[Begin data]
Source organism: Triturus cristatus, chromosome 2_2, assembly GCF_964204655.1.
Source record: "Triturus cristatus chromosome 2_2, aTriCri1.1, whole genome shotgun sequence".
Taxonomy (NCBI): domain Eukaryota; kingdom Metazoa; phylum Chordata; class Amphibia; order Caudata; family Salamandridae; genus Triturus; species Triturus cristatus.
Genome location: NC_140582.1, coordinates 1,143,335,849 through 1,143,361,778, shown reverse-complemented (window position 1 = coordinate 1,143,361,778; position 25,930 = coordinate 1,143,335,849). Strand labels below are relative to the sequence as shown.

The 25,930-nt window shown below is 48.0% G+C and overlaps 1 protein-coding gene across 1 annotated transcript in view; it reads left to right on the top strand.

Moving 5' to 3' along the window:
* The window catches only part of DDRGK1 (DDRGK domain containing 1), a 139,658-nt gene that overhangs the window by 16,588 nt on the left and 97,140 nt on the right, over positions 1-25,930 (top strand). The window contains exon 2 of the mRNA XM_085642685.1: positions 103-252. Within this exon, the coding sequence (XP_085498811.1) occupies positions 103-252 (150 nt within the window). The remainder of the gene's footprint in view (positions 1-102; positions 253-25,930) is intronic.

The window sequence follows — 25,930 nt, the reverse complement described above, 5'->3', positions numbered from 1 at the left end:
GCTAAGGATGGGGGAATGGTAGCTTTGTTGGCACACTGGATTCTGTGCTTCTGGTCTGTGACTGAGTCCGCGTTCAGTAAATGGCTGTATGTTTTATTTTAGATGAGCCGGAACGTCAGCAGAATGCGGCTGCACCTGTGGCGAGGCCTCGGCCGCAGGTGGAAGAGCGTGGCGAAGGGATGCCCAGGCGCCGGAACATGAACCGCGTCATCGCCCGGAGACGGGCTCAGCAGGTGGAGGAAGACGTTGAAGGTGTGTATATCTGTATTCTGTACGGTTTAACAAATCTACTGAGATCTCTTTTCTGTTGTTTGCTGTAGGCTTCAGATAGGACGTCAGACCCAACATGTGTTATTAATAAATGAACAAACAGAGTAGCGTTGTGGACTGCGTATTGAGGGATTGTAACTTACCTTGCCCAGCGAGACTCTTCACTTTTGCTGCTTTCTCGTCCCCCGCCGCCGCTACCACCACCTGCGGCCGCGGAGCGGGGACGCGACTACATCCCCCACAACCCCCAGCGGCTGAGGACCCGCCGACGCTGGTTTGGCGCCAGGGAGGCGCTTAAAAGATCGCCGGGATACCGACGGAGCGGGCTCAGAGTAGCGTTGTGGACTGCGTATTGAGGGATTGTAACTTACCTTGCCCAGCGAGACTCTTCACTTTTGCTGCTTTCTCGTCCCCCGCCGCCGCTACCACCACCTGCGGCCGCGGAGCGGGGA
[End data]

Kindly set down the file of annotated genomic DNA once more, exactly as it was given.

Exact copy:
Source organism: Triturus cristatus, chromosome 2_2, assembly GCF_964204655.1.
Source record: "Triturus cristatus chromosome 2_2, aTriCri1.1, whole genome shotgun sequence".
Taxonomy (NCBI): domain Eukaryota; kingdom Metazoa; phylum Chordata; class Amphibia; order Caudata; family Salamandridae; genus Triturus; species Triturus cristatus.
Genome location: NC_140582.1, coordinates 1,143,335,849 through 1,143,361,778, shown reverse-complemented (window position 1 = coordinate 1,143,361,778; position 25,930 = coordinate 1,143,335,849). Strand labels below are relative to the sequence as shown.

The 25,930-nt window shown below is 48.0% G+C and overlaps 1 protein-coding gene across 1 annotated transcript in view; it reads left to right on the top strand.

Moving 5' to 3' along the window:
* The window catches only part of DDRGK1 (DDRGK domain containing 1), a 139,658-nt gene that overhangs the window by 16,588 nt on the left and 97,140 nt on the right, over positions 1-25,930 (top strand). The window contains exon 2 of the mRNA XM_085642685.1: positions 103-252. Within this exon, the coding sequence (XP_085498811.1) occupies positions 103-252 (150 nt within the window). The remainder of the gene's footprint in view (positions 1-102; positions 253-25,930) is intronic.

The window sequence follows — 25,930 nt, the reverse complement described above, 5'->3', positions numbered from 1 at the left end:
GCTAAGGATGGGGGAATGGTAGCTTTGTTGGCACACTGGATTCTGTGCTTCTGGTCTGTGACTGAGTCCGCGTTCAGTAAATGGCTGTATGTTTTATTTTAGATGAGCCGGAACGTCAGCAGAATGCGGCTGCACCTGTGGCGAGGCCTCGGCCGCAGGTGGAAGAGCGTGGCGAAGGGATGCCCAGGCGCCGGAACATGAACCGCGTCATCGCCCGGAGACGGGCTCAGCAGGTGGAGGAAGACGTTGAAGGTGTGTATATCTGTATTCTGTACGGTTTAACAAATCTACTGAGATCTCTTTTCTGTTGTTTGCTGTAGGCTTCAGATAGGACGTCAGACCCAACATGTGTTATTAATAAATGAACAAACAGAGTAGCGTTGTGGACTGCGTATTGAGGGATTGTAACTTACCTTGCCCAGCGAGACTCTTCACTTTTGCTGCTTTCTCGTCCCCCGCCGCCGCTACCACCACCTGCGGCCGCGGAGCGGGGACGCGACTACATCCCCCACAACCCCCAGCGGCTGAGGACCCGCCGACGCTGGTTTGGCGCCAGGGAGGCGCTTAAAAGATCGCCGGGATACCGACGGAGCGGGCTCAGAGTAGCGTTGTGGACTGCGTATTGAGGGATTGTAACTTACCTTGCCCAGCGAGACTCTTCACTTTTGCTGCTTTCTCGTCCCCCGCCGCCGCTACCACCACCTGCGGCCGCGGAGCGGGGA